The need to exert control over other peoples bodies and reactions and disregard for personal boundaries is seen in abuse within interpersonal relationships, in slavery, and in colonialism. The same “Do what I say or be guilted or agressed into it” is seen in rape—which is usually an extension of other forms of abuse from people you know and even love. Rape doesn’t come from a singular, isolated goblin in the dark of the night. The same “I want what I want, and I don’t care how it hurts you” that we see in domestic violence is what we see in how capitalism operates across the world. It’s the same notions of “Everything’s here for the taking, to be exploited by me” we see in sexist men, in their manifest destiny, and all over what we now call the globalized world. The point has been not so much to connect communities (though that has occurred and it’s had its wonderful effects) but to expand the reach of capitalists.
Your question is why I hate to see rape culture framed as if it exists in a vacuum, when it is part of the larger culture of abuse and systems of domination. The same way people victim-blame women enduring domestic abuse, they victim-blame people who’ve endured rape and civilians being currently droned and bombed: “If only you left, did what they want, dressed like whatever, made better choices, they wouldn’t have to hurt you, be grateful, blah blah.” The same way black women in prison tend to be there for defending themselves from abusers, people defending themselves from the war machine are labeled dangerous insurgents and enemy combatants. In those cases its implied you should be a good victim and just lay down and take it with a smile, no room to fight for your life. And it happens that the more “isms” you face, the less power you have, the less sympathy or right to self-defend you are allotted, the less accountability you get.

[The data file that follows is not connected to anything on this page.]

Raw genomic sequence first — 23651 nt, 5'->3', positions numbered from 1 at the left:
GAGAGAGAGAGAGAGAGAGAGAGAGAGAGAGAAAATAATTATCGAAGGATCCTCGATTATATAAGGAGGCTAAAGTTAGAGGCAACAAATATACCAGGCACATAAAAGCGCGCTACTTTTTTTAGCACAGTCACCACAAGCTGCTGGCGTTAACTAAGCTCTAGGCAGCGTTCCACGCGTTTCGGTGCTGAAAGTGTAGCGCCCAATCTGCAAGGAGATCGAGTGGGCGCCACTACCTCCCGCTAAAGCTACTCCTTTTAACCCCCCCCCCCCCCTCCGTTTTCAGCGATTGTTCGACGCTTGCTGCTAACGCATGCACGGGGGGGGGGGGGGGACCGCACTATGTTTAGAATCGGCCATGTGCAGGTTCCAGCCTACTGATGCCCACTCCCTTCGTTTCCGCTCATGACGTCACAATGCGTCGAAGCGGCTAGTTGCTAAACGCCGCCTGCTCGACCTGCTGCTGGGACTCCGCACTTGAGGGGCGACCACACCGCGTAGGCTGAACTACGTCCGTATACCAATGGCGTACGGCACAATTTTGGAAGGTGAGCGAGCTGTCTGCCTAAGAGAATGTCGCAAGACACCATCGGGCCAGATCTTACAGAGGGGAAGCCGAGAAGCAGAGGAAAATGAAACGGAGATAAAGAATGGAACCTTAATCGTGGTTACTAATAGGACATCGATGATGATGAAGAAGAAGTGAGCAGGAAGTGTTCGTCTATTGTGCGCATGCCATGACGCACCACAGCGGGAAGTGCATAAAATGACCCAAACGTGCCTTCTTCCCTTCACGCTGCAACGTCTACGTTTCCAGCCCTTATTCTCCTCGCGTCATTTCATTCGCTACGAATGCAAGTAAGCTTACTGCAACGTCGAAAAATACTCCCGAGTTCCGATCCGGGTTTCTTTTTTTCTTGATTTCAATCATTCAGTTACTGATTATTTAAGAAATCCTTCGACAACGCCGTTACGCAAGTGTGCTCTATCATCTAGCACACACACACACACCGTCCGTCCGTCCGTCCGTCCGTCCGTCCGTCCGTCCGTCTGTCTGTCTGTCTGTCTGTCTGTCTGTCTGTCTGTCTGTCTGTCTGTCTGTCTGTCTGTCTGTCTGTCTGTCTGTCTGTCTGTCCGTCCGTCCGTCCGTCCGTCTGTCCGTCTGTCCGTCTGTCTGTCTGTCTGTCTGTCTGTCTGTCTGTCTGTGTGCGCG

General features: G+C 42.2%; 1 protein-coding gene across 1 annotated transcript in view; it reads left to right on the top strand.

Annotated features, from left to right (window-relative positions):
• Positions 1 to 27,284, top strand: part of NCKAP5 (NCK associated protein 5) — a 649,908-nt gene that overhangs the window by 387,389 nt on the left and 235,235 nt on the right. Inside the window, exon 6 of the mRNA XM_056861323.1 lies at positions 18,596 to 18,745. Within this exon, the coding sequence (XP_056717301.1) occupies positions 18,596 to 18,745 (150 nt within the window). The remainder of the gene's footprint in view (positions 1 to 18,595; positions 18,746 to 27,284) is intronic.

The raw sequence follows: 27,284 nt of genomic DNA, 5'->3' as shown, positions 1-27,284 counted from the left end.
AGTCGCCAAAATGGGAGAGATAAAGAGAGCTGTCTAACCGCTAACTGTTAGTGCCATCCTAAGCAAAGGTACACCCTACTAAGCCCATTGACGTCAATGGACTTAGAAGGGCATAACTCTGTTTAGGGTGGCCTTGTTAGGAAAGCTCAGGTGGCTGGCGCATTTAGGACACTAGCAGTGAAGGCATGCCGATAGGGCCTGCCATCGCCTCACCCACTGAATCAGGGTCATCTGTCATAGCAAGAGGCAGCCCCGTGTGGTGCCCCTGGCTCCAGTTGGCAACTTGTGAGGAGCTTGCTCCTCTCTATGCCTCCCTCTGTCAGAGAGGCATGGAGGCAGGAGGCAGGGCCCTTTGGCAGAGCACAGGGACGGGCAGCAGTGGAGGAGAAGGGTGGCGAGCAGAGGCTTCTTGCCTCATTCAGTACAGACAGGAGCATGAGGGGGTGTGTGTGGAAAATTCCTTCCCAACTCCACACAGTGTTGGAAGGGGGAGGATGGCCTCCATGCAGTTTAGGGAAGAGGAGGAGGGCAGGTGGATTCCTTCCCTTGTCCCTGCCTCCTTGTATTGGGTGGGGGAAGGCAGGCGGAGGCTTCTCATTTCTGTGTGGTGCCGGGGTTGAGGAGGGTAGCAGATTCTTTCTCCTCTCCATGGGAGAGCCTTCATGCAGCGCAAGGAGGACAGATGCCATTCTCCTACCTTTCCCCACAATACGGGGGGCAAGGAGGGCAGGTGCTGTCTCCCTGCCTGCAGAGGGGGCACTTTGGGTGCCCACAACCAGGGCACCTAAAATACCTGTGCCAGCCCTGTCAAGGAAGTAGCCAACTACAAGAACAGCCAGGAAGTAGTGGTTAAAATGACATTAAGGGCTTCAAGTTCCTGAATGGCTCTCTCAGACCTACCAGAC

By the same token, we can see how abusers, people with more institutional power, are generally more supported than the people they abuse. Power means people are more willing to see your full-on humanity even if you colonized, murdered, and enslaved millions. Abusers are often also lauded as “important to the community” and their “good work” is seldom unmentioned as victims are dragged through the mud, much like marginalized communities are treated on a large scale by their oppressors.
This is before taking into account whose labor, blood, sweat, tears, and land all the things we now have are built on.
That is to say, these systems and dynamics are damn near inescapable. They’re in your romance flicks where being chased after saying no a million times is glorified (A.K.A. a drawn-out dramatization of rape), they’re in your home when you are guilted into submission and admonished for speaking up, they’re outside when strange men assume they’re entitled to your time and body, they’re in your university when you mainly learn about colonizers and are subjected to classist, racist, gendered, other emotional abuse you can’t speak against lest you threaten someones chance at a tenured position, and they’re online when people try to use and abuse you and your personal space.
They are, unfortunately, what we see as normal life.